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How did you teach your kids to cook?

My daughter is a pretty competent baker. She's 12 and knows how to heat chicken in the oven or bake some french fries...but now I want her to learn to cook. Do I start with basic skills or just dive into recipes? How did you teach your kids to cook?

asked by Stephanie G 25 days ago

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6 answers 937 views
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Lisanne is a trusted home cook.

added 25 days ago

I wouldn't say it was planned. They helped out when I had company chopping vegetables and mincing herbs for salads, they learned by example and by taste. They mostly helped on weekends because weeknights they had a great deal of homework. The older one started cooking for herself in college; now that she has her first job, she cooks her lunches for the whole week on Sundays. She knows how to cook for and host a dinner for friends. The younger one started boiling pasta and making simple meals for herself (and us) in high school.

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BerryBaby is trusted source on General Cooking

added 25 days ago

Yes! At 2 yrs old watched everything I did in the kitchen with great interest. Let her taste things as I made them. At age four, she made her 'famous' salad as she called it. I let her do whatever she was interested in and it just progressed. Today, 30+ years later, she is an excellent cook! Makes up recipes with the greatest of ease.

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added 25 days ago

It started with what we ate because you want to learn to cook the things that you like to eat. My daughter is now 16. She was a Montessori kid and wanted to eat food from every continent - so we did. She always ate what I was eating. No kids menus. No fast food. No frozen stuff. No arguments.
we have always had a garden and eat lots of fresh veggies. We didn't eat out lots and we cooked simple healthy meals. I'm a totally single mom with a successful legal career and we cooked almost every nite. It's just about being organized.
When it came to cooking I included her from the very beginning. Every kid loves to stir and pour and measure. If you are holding the stirring spoon you are in control - queen for a day. She learned fractions by cooking. At Montessori school, with the emphasis on fine motor skills, they chopped veggies with a bread knife so she always chopped our mise en place. Who cares if it's perfect? We made everything together.
My daughter is 16 now. As she gained skills she took over more and more. We also watched Cooking shows together like Ina & Julia & Alton Brown - people who taught skills not show boats. I let her choose the menus so she was even more invested in what we made. I never said no to trying something she was interested in eating. We went to ethnic food markets and tried everything she was curious about. When she was 8 she could sear scallops and she chose sides that I might not have chosen but who cares?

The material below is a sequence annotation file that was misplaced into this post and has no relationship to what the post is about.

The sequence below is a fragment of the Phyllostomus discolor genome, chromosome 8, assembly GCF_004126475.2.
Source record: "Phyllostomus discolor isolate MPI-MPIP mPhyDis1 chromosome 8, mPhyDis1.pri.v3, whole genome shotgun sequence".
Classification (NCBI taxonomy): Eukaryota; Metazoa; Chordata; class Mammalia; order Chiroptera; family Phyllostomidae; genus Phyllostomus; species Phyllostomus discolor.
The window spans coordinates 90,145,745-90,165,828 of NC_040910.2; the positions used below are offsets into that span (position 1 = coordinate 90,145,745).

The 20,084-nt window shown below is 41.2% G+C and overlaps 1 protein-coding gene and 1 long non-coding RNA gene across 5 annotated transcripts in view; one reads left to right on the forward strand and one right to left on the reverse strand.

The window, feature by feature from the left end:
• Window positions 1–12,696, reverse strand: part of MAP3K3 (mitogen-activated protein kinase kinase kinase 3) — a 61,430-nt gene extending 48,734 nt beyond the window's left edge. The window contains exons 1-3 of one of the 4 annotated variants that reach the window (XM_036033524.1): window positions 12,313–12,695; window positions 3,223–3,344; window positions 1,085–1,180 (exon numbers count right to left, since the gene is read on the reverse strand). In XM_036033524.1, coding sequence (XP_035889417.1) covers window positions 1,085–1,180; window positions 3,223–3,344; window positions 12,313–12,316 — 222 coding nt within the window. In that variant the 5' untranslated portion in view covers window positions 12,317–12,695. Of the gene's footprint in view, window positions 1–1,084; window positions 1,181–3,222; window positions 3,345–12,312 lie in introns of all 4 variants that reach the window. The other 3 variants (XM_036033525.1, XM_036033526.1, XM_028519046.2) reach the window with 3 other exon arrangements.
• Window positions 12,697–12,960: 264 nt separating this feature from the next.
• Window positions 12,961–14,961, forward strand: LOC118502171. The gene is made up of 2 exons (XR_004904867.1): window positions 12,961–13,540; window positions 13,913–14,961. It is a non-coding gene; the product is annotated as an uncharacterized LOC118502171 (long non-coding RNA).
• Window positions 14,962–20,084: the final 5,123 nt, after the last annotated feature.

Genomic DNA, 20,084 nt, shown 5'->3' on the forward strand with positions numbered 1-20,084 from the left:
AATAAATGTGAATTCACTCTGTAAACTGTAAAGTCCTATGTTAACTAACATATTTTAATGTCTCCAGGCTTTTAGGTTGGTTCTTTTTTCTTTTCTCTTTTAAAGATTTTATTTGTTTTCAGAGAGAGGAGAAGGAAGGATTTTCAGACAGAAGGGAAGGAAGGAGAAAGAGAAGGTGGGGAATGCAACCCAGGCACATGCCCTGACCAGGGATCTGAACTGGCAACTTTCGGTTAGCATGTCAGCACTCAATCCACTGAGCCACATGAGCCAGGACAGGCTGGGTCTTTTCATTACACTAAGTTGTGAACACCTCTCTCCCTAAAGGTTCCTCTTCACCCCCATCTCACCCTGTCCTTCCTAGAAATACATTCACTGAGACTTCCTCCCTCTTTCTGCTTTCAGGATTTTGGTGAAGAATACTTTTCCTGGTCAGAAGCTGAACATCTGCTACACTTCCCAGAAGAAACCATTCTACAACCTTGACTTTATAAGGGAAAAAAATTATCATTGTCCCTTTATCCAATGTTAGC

We watched Julie and Julia when she was 9 and for Xmas she asked for Julia's book & then made a French omelette.
SO - let them be in the kitchen with you and watch what you do and talk about what you are doing. We have many friends who love to cook and we are all in the kitchen together. We talked about our techniques and methods. Give them the chance to help. Don't dumb it down. Don't buy mixes and preprepared stuff and kiddy tools. Teach them how to really cook. Talk about how to make a menu. When they are ready, they will ask to learn to use a chefs knife or make a marinade or mash the potatoes. And then, they will start looking for their own recipes.

For special occasions my daughter has recipes and dishes that have SentimentL significance. It's a great way to build traditions and memories.

It's sooo fun and some of my daughter's best memories are cooking with my friends and me. And that's another thing - always invite people over because it's such a proud moment to show off.
Right now my daughter's favorite is chery tomatoes from our garden mixed with mozzarella pearls and pasta and drizzled with garlic, olive oil and basil from our garden. It's a thing that is her own.

Good luck and have fun.

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added 22 days ago

It is probably harder to get kids interested these days with so many things vying for attention. But if you start while they are still young enough to want to talk to you non stop meal prep can be a great time for one on one attention from a parent. You might need to establish the habit before they get to the "rolling the eyeballs at parent stage". Also helping to cook could become a viable option to another chore. Maybe that is why I always helped prepare for company. I would rather peel shrimp, or potatoes while chatting with my mother than clean the bathroom.

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Meg is a trusted home cook.

added 20 days ago

Got my daughter's first children's cookbook when she was in uterine and kept adding. Cooked dinner most days with them in the kitchen. ( I have a younger son.). Brought them to the farmer's market. My daughter loves to bake (both grandmothers are bakers) and likes cooking. My son makes a few dishes (lentil soup, rice and beans, spaghetti) and does dishes. One day a few months ago, I came in from work and he said, "oh, mom, you're tired. I'll make dinner." Below, the finished products at my daughter's college graduation.

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